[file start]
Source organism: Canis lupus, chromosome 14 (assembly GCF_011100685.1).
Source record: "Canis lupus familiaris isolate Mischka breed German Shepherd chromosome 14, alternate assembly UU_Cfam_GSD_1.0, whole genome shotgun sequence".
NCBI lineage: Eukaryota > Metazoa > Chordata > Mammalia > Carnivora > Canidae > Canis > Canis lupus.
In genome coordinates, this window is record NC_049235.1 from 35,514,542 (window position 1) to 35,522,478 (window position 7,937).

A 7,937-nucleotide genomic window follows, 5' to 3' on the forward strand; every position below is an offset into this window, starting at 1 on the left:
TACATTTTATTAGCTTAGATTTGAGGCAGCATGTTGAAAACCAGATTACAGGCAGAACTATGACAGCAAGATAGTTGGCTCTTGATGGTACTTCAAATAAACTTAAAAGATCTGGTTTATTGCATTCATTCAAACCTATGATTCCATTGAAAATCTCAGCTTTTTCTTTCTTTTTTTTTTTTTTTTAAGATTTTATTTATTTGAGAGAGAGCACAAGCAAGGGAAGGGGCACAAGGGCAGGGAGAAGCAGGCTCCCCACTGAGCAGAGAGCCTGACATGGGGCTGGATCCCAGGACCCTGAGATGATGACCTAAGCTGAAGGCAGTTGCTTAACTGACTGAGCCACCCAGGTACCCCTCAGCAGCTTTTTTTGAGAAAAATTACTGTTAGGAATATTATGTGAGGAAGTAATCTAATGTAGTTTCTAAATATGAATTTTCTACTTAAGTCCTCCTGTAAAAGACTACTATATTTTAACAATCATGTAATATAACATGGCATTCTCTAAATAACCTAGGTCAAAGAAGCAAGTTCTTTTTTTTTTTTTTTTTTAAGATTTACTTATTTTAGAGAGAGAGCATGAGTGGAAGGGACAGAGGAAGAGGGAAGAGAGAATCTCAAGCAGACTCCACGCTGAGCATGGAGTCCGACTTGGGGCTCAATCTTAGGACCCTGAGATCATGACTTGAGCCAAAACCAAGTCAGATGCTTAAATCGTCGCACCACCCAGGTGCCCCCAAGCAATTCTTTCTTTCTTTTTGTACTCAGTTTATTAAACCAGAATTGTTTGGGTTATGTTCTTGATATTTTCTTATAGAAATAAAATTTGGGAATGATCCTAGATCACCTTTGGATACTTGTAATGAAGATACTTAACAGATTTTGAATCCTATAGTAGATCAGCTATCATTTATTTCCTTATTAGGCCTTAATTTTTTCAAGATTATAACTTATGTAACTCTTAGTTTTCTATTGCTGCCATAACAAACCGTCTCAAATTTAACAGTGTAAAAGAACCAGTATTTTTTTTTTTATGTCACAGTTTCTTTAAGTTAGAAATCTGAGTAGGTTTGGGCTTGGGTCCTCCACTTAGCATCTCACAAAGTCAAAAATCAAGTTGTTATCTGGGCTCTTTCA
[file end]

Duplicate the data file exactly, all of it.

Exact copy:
Source organism: Canis lupus, chromosome 14 (assembly GCF_011100685.1).
Source record: "Canis lupus familiaris isolate Mischka breed German Shepherd chromosome 14, alternate assembly UU_Cfam_GSD_1.0, whole genome shotgun sequence".
NCBI lineage: Eukaryota > Metazoa > Chordata > Mammalia > Carnivora > Canidae > Canis > Canis lupus.
In genome coordinates, this window is record NC_049235.1 from 35,514,542 (window position 1) to 35,522,478 (window position 7,937).

A 7,937-nucleotide genomic window follows, 5' to 3' on the forward strand; every position below is an offset into this window, starting at 1 on the left:
TACATTTTATTAGCTTAGATTTGAGGCAGCATGTTGAAAACCAGATTACAGGCAGAACTATGACAGCAAGATAGTTGGCTCTTGATGGTACTTCAAATAAACTTAAAAGATCTGGTTTATTGCATTCATTCAAACCTATGATTCCATTGAAAATCTCAGCTTTTTCTTTCTTTTTTTTTTTTTTTTAAGATTTTATTTATTTGAGAGAGAGCACAAGCAAGGGAAGGGGCACAAGGGCAGGGAGAAGCAGGCTCCCCACTGAGCAGAGAGCCTGACATGGGGCTGGATCCCAGGACCCTGAGATGATGACCTAAGCTGAAGGCAGTTGCTTAACTGACTGAGCCACCCAGGTACCCCTCAGCAGCTTTTTTTGAGAAAAATTACTGTTAGGAATATTATGTGAGGAAGTAATCTAATGTAGTTTCTAAATATGAATTTTCTACTTAAGTCCTCCTGTAAAAGACTACTATATTTTAACAATCATGTAATATAACATGGCATTCTCTAAATAACCTAGGTCAAAGAAGCAAGTTCTTTTTTTTTTTTTTTTTTAAGATTTACTTATTTTAGAGAGAGAGCATGAGTGGAAGGGACAGAGGAAGAGGGAAGAGAGAATCTCAAGCAGACTCCACGCTGAGCATGGAGTCCGACTTGGGGCTCAATCTTAGGACCCTGAGATCATGACTTGAGCCAAAACCAAGTCAGATGCTTAAATCGTCGCACCACCCAGGTGCCCCCAAGCAATTCTTTCTTTCTTTTTGTACTCAGTTTATTAAACCAGAATTGTTTGGGTTATGTTCTTGATATTTTCTTATAGAAATAAAATTTGGGAATGATCCTAGATCACCTTTGGATACTTGTAATGAAGATACTTAACAGATTTTGAATCCTATAGTAGATCAGCTATCATTTATTTCCTTATTAGGCCTTAATTTTTTCAAGATTATAACTTATGTAACTCTTAGTTTTCTATTGCTGCCATAACAAACCGTCTCAAATTTAACAGTGTAAAAGAACCAGTATTTTTTTTTTTATGTCACAGTTTCTTTAAGTTAGAAATCTGAGTAGGTTTGGGCTTGGGTCCTCCACTTAGCATCTCACAAAGTCAAAAATCAAGTTGTTATCTGGGCTCTTTCA